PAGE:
Thesis - Open Access
Master of Science (MS)
In the past several years, there has been increased interest in what has been referred to by some as the two-phase feeding of ruminants. This includes backgrounding, when animals are fed diets high in roughage during a growing period, followed by high-grain feeding during a relatively short finishing period. An interim period of grain adaptation, usually 2 to 3 weeks in length, is necessary in this feeding system to avoid the deleterious effects of the rumen acidosis associated with abrupt changes from predominantly roughage diets to high-grain diets. Feedlot performance during this adaptation phase is generally lower than desired. The feeding of low levels of alkaline materials and other inorganic mineral substances such as bentonite has shown some benefit in the past in maintaining normal gains during abbreviated adaptation periods. The objectives of the experiments reported herein were to: 1. Evaluate various materials in terms of protection that they may provide from rumen acidosis associated with an abrupt change in diets, 2 to combine sodium bentonite and sodium bicarbonate to determine if there are possible synergistic actions, and 3 to determine effects of these materials on overall performance when fed to ruminants throughout the feeding period.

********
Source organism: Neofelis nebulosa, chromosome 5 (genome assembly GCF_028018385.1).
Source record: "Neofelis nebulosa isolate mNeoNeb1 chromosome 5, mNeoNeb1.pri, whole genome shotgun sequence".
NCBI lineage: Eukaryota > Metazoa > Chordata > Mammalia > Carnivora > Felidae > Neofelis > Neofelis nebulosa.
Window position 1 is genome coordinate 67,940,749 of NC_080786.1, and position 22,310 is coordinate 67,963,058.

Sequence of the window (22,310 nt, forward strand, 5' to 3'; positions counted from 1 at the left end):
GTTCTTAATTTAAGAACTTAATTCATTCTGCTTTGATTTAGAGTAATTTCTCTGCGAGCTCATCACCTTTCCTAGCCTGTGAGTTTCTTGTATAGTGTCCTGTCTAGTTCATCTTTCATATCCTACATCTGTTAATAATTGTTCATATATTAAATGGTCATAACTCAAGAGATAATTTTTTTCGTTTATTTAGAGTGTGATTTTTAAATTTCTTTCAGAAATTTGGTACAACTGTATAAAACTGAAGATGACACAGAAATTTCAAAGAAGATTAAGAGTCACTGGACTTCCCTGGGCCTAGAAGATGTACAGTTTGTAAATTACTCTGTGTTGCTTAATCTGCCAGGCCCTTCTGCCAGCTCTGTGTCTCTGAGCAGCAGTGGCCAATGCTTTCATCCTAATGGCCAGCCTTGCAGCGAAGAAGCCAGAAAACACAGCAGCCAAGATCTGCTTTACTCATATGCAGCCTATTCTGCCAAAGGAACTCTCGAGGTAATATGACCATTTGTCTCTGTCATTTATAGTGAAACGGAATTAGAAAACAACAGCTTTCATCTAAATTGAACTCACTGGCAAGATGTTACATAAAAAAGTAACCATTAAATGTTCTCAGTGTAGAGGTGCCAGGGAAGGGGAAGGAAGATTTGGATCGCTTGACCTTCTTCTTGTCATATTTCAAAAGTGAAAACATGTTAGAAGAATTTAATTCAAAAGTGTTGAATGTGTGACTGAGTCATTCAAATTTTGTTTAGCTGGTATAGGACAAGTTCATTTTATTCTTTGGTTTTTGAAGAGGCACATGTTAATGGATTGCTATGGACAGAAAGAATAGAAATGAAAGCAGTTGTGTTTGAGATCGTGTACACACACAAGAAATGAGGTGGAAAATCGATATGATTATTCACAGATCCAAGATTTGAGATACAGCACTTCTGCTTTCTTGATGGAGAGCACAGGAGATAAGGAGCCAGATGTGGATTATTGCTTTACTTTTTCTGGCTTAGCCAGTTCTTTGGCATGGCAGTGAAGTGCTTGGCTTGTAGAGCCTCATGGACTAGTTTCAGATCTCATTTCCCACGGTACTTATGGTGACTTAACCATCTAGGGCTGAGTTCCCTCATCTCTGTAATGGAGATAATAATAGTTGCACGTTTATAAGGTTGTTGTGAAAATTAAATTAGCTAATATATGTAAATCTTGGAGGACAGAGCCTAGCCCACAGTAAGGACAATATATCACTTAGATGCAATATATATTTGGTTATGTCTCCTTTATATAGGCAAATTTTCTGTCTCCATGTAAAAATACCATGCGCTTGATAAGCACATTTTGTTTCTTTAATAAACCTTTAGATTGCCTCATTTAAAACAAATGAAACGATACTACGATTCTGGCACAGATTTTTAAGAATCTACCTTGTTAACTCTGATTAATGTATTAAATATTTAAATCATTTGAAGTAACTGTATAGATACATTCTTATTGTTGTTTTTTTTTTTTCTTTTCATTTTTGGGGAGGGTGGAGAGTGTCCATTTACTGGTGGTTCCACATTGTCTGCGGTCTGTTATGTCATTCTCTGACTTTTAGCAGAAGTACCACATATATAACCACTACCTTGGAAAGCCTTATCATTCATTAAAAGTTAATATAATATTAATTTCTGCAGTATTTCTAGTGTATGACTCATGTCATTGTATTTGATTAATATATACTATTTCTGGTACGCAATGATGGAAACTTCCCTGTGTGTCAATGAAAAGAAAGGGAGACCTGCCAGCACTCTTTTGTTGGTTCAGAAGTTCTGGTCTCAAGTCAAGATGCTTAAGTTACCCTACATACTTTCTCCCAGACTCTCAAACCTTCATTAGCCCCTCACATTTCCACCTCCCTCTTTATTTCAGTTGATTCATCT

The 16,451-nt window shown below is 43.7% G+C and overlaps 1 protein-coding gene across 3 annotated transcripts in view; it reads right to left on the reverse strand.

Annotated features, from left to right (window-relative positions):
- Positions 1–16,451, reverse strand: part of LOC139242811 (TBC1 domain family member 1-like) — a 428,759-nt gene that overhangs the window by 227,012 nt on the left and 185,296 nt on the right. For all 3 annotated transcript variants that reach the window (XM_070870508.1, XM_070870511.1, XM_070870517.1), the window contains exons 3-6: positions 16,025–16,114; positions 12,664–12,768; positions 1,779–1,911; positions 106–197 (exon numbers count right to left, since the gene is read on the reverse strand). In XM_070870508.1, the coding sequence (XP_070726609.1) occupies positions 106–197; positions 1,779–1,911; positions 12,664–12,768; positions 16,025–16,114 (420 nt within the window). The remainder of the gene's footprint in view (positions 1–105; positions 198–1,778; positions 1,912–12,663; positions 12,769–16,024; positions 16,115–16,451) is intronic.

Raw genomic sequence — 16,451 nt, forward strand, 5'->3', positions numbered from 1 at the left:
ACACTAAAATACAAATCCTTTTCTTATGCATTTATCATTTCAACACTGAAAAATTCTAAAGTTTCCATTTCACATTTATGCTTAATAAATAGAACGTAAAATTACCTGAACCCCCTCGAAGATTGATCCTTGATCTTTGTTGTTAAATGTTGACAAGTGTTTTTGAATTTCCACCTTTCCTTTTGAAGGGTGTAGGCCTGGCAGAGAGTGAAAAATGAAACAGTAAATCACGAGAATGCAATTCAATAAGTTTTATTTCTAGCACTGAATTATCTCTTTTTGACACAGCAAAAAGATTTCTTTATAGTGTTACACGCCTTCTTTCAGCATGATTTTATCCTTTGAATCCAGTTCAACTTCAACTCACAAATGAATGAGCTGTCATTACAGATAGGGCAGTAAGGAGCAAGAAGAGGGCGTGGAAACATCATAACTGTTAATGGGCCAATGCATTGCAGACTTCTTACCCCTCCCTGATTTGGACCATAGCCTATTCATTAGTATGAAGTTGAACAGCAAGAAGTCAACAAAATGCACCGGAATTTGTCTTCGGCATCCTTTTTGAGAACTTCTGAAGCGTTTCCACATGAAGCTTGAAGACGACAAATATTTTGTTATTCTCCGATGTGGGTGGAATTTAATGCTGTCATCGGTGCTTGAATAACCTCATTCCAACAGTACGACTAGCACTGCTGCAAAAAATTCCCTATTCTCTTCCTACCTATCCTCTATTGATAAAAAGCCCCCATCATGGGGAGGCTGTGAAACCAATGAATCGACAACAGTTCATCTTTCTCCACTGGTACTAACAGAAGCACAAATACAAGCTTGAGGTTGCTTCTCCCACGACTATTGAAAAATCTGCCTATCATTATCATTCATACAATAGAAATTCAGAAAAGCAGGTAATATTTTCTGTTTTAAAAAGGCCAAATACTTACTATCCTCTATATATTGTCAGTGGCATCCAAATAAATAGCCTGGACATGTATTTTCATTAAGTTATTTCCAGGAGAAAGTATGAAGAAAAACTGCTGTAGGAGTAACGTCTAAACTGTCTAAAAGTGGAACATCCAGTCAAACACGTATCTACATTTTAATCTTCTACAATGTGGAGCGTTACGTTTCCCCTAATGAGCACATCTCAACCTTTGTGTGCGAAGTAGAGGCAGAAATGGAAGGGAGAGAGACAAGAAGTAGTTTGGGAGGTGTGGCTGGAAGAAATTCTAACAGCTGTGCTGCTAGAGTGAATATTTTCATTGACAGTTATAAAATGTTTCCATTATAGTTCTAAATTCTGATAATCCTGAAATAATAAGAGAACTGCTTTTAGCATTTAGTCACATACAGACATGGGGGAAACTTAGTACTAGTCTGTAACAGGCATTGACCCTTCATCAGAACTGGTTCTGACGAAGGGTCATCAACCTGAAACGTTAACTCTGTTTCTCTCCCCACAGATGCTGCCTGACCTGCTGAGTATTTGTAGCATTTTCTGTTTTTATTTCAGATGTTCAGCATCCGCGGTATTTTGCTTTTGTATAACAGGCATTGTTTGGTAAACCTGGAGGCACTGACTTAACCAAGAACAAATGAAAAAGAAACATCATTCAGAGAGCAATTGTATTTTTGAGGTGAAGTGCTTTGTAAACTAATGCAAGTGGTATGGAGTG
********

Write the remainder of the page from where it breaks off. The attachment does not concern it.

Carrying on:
Library of Congress Subject Headings
Ruminants -- Feeding and feeds
Minerals in animal nutrition
Number of Pages
South Dakota State University
Dunn, Barry Howard, "Sodium Bentonite, Sodium Bicarbonate and Limestone Supplementation in High-Concentrate Diets for Ruminants" (1977). Electronic Theses and Dissertations. 5071.